It was reliably reported to me recently (by a 10 year old) that a primary school on Sydney’s Lower North Shore was auditioning children for a place in the school choir. Not only were they being auditioned, they were being auditioned individually – standing in front of everyone, legs quivering with fear, having to sing Mary Had a Little Lamb solo to get a spot. My little friend was bitterly disappointed he didn’t get in, despite having been part of the School Spectacular Choir a few years running. He doesn’t play an instrument, his only access to performance is through the choir, and yet that avenue of pleasure was suddenly closed down.
We’re not talking the Vienna Boys Choir here, folks, we’re talking a small primary school in the public system that should be falling over themselves to admit everyone, whether they have the voice of an angel or honk like a Cape Barren Goose. What is this nonsense? The purpose of a school choir is to invite everyone in, to make music together with the human voice. You don’t have to buy an expensive violin or tuba, or learn how to scrape oboe reeds, you just open your mouth and your vocal chords do the rest.
Putting on a musical is a different matter, you are auditioning for individual roles and not everyone can be a star. How fitting the audition piece was Mary Had a Little Lamb – a choir is basically a flock of sheep with strength and security in numbers. Voices that might seem thin and ever-so-slightly out of tune on their own blend with others to create something stronger and more listenable. It seems cruel and unnecessary then to pick off the weaker lambs and throw them to the wolves of disappointment.
Maybe I am making too much of this, but I think I am not. The joy of a choir is that sense of inclusion, of being part of something bigger than yourself. I am a professional musician but I simply love amateur choirs and their passion and generosity. Orchestras around the country benefit from this – there is no way they could ever pay for a choir to sing Handel’s Messiah or Mendelssohn’s Elijah. The orchestra might be professional but the choir is unpaid and gives freely of its time and energy. When we toured Opera Queensland’s production of La Bohème a couple of years ago, the choruses in each town came from the local communities. They loved it, getting into their costumes and being part of a professional production of one of the great operas. They also brought a large and appreciative audience hoping to get a glimpse of their friends and relatives dressed as Parisian tarts.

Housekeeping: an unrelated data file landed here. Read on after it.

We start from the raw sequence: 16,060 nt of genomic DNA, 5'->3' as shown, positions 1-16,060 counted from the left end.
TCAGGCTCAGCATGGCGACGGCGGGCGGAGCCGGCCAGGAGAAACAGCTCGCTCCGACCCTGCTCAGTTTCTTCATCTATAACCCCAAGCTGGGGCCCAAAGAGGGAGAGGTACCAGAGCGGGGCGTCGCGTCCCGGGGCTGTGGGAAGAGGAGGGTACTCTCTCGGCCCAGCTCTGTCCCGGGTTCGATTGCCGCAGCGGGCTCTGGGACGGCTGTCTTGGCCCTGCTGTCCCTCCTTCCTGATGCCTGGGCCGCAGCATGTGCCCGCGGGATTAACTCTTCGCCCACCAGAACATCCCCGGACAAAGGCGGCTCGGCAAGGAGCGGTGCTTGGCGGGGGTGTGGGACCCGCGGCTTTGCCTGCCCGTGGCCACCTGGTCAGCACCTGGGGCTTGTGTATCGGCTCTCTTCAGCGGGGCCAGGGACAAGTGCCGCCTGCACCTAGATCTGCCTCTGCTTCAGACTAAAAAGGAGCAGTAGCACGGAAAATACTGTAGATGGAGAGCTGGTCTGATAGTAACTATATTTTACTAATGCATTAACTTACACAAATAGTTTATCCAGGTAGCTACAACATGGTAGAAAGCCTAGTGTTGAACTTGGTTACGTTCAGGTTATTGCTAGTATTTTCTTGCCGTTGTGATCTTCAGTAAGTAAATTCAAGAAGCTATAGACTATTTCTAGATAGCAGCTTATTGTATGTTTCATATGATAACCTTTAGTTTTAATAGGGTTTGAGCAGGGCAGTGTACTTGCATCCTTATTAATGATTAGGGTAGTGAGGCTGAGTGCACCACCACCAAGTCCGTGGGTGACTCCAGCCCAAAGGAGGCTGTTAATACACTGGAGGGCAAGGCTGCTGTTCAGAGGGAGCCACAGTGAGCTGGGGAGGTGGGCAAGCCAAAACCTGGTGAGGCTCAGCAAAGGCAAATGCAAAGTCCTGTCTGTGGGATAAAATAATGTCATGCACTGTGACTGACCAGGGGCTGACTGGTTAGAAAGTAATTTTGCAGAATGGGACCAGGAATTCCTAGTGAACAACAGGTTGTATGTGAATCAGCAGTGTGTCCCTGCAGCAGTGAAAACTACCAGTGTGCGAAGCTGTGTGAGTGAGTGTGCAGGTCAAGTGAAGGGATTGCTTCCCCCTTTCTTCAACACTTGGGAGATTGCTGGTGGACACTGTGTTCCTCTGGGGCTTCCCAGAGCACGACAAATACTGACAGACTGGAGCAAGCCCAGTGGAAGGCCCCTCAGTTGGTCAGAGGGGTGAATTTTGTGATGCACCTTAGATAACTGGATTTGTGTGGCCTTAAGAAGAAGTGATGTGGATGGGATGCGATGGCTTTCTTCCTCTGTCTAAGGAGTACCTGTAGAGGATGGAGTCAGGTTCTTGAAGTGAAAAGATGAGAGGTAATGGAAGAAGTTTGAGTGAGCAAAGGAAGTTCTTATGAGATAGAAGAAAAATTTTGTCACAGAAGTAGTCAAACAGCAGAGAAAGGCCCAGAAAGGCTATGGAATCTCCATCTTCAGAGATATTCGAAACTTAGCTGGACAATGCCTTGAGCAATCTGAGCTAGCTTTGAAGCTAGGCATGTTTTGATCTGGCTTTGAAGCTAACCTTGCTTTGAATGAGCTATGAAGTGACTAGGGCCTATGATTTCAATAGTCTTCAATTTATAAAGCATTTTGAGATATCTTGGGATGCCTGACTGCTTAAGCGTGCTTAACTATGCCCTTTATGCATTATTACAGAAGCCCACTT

Classical music needs all the inclusion it can get. It can be seen so often as a distant and stuffy art form, peddling its wares from centuries ago, played by people wearing tails, refugees from an episode of The Crown. Many people won’t go near it because it seems so removed from modern society, so veiled in ritual. I met a fellow recently, a man of 54 who had lived his entire life in Sydney and yet had never once stepped inside the Opera House to see a performance. Not once! How extraordinary. Maybe he had once auditioned for a school choir with a trembling rendition of Mary Had A Little Lamb, was told he wasn’t good enough and is now permanently damaged.
Some schools have different streams – the main choir where all are welcome and the smaller crack SAS operation, able to go in behind enemy leger lines and deliver high-powered intonation. This seems a much better option. Unless this particular primary school choir is recording a new CD of Buxtehude’s Ein Feste Burg ist unser Gott BuxWV184 for worldwide release by Deutsche Grammophon, I would say it is more important to let everyone have a go, angels and Cape Barren Geese alike.
* Article supplied by Limelight Magazine as part of our Classical Music Partnership.